[R] [FORGED] Logical Operators' inconsistent Behavior
r.turner at auckland.ac.nz
Fri May 19 14:12:58 CEST 2017
On 19/05/17 23:38, S Ellison wrote:
>> TRUE & FALSE is FALSE but TRUE & TRUE is TRUE, so TRUE & NA could be
>> either TRUE or FALSE and consequently is NA.
>> OTOH FALSE & (anything) is FALSE so FALSE & NA is FALSE.
>> As I said *think* about it; don't just go with your immediate knee-jerk
>> (simplistic) reaction.
> Hmm... not sure that was quite fair to the OP.
The OP complained that the logical operators in R are inconsistent.
This is an arrogant and presumptuous assertion that deserves a
reprimand. One should be very, very circumspect about presuming to know
better than R.
> Yes, FALSE &
> <anything>== FALSE. But 'NA' does not mean 'anything'; it means 'missing' (see
Well, duh. Yes, I know what NA means. If it's missing, you don't know
what it's value is. But it doesn't *matter* what its value is; FALSE &
<anything> is FALSE. So FALSE & NA is FALSE, irrespective of what NA
> It is much less obvious that FALSE & <missing> should generate a
> non-missing value. SQL, for example, generally takes the view that any
> expression involving 'missing' is 'missing'.
Well, then SQL gets it wrong.
> And R's behaviour can look odd if the vagaries of real data intervene:
> b1 <- c(A=TRUE, C=FALSE)
> b2 <- c(A=FALSE, B=FALSE, C=TRUE)
> b1['B'] & b2['B']
> #Which returns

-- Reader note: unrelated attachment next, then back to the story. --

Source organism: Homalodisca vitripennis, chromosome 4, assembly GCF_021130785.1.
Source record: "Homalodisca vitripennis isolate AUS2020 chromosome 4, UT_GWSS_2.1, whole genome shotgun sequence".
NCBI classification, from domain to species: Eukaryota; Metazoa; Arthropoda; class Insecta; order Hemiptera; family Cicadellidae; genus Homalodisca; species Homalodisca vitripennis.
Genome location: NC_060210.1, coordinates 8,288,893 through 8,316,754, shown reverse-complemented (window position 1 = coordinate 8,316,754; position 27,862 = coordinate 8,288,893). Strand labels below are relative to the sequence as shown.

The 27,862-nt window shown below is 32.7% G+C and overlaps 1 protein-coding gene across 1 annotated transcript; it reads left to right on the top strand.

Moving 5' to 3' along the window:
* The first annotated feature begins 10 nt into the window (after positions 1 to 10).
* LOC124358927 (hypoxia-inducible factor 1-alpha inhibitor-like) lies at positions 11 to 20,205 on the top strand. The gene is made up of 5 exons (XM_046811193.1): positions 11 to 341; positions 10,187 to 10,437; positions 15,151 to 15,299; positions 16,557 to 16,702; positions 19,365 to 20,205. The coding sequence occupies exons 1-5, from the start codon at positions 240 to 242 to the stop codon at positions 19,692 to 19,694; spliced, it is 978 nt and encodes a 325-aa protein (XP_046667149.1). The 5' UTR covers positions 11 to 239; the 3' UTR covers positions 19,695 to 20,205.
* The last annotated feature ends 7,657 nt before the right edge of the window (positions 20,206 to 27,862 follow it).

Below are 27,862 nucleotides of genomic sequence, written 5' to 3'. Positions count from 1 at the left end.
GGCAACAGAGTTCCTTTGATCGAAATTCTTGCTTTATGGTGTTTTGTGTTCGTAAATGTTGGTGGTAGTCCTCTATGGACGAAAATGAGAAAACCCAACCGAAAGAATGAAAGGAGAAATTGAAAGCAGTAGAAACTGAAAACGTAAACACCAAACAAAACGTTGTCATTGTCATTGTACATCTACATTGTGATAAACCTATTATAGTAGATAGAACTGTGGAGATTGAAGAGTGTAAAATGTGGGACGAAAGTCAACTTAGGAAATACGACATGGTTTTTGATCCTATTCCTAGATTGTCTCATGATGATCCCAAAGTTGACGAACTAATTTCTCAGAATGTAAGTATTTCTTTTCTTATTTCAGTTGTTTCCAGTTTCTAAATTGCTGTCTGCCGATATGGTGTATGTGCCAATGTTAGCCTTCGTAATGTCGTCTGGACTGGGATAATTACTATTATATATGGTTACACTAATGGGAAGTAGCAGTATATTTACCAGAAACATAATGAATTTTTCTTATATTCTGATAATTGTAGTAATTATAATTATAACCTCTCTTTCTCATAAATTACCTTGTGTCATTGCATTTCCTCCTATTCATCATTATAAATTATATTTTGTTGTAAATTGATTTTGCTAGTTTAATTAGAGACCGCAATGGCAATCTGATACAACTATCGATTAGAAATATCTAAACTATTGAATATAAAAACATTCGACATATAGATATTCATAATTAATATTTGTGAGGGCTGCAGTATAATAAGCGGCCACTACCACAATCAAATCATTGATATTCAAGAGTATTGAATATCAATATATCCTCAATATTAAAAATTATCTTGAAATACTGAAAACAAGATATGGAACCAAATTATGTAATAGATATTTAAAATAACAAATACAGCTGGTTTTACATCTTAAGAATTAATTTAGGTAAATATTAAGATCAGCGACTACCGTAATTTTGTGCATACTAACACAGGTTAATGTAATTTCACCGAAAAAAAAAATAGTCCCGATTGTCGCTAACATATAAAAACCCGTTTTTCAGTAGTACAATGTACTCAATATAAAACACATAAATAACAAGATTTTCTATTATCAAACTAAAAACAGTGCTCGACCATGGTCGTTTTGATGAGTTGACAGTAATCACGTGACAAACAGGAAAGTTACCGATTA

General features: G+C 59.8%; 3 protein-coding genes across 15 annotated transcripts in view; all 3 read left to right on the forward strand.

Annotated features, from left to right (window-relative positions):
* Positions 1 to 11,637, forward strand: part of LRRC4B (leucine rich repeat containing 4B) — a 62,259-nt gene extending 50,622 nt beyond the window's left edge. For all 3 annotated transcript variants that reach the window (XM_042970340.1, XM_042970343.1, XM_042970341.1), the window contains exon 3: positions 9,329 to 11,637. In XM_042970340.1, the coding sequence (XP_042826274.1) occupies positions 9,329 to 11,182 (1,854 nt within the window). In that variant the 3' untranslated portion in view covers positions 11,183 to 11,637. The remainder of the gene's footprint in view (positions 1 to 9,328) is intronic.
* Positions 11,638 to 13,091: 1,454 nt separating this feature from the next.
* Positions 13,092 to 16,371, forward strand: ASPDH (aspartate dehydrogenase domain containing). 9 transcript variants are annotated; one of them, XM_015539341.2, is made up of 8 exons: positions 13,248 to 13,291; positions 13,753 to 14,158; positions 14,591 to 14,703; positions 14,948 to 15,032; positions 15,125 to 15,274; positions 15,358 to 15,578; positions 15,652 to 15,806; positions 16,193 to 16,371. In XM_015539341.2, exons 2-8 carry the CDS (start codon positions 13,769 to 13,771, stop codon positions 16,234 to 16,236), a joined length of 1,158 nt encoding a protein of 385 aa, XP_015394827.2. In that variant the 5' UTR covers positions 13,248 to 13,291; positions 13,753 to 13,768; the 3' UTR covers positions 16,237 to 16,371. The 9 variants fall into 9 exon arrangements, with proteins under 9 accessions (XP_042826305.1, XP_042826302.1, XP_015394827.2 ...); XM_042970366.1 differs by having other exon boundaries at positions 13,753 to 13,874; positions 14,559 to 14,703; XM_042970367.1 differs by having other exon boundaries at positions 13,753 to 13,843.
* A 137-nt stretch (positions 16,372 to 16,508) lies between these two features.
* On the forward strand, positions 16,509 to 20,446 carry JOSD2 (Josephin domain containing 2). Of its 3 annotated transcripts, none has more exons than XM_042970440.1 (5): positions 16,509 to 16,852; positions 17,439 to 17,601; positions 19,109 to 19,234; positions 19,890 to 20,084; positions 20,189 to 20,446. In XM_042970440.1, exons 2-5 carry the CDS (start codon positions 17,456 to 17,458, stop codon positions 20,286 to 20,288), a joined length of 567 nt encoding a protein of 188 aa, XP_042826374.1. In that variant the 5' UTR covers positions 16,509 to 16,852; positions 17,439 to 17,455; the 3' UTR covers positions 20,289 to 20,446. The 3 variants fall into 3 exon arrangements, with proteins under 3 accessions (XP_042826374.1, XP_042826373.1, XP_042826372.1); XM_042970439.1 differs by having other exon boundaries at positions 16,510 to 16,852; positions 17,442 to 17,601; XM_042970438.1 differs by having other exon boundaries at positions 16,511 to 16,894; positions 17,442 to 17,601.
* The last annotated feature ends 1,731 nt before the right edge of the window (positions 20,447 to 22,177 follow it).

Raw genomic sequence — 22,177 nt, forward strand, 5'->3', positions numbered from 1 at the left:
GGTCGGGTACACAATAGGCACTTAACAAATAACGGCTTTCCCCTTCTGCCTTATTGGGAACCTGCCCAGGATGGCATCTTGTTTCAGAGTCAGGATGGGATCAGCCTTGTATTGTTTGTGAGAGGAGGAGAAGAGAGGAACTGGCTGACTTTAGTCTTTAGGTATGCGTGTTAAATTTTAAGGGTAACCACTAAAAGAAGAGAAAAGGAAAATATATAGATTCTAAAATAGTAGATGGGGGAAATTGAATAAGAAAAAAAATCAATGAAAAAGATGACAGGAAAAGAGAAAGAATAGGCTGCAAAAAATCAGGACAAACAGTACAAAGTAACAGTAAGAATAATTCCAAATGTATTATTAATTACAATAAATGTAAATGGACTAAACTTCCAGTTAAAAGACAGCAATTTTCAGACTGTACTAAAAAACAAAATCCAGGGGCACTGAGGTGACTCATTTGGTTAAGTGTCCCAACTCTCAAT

> # <NA>
> # FALSE
> which - particularly since it appears without warning ....
Everything appears without warning. Nobody expected the Spanish
> .... - is not an obviously sensible outcome.
Why not? It's obviously sensible to me, and to anyone else who is
thinking. Since b1['B'] is NA (b1 doesn't have an entry named 'B') and
b2['B'] is FALSE we get NA & FALSE which is FALSE. Where's the problem?
The "<NA>" in the output that you show is the *name* of the 'B' entry of
b1, and since there isn't one, it doesn't have a name. So the name is
missing whence it is rendered as "<NA>" (missing character).
> I am not suggesting a change to R's logical operations, which have
> clearly been thought through (that is evident from NA&FALSE ==
> FALSE&NA == FALSE). But R's behaviour looks to me like a choice among
> difficult alternatives, rather than the only possible choice. I'd
> give the OP some credit for that.
You seem to be arguing for the sake of arguing. It's really quite
straightforward *if* you *think* about it.
Technical Editor ANZJS
Department of Statistics
University of Auckland
Phone: +64-9-373-7599 ext. 88276
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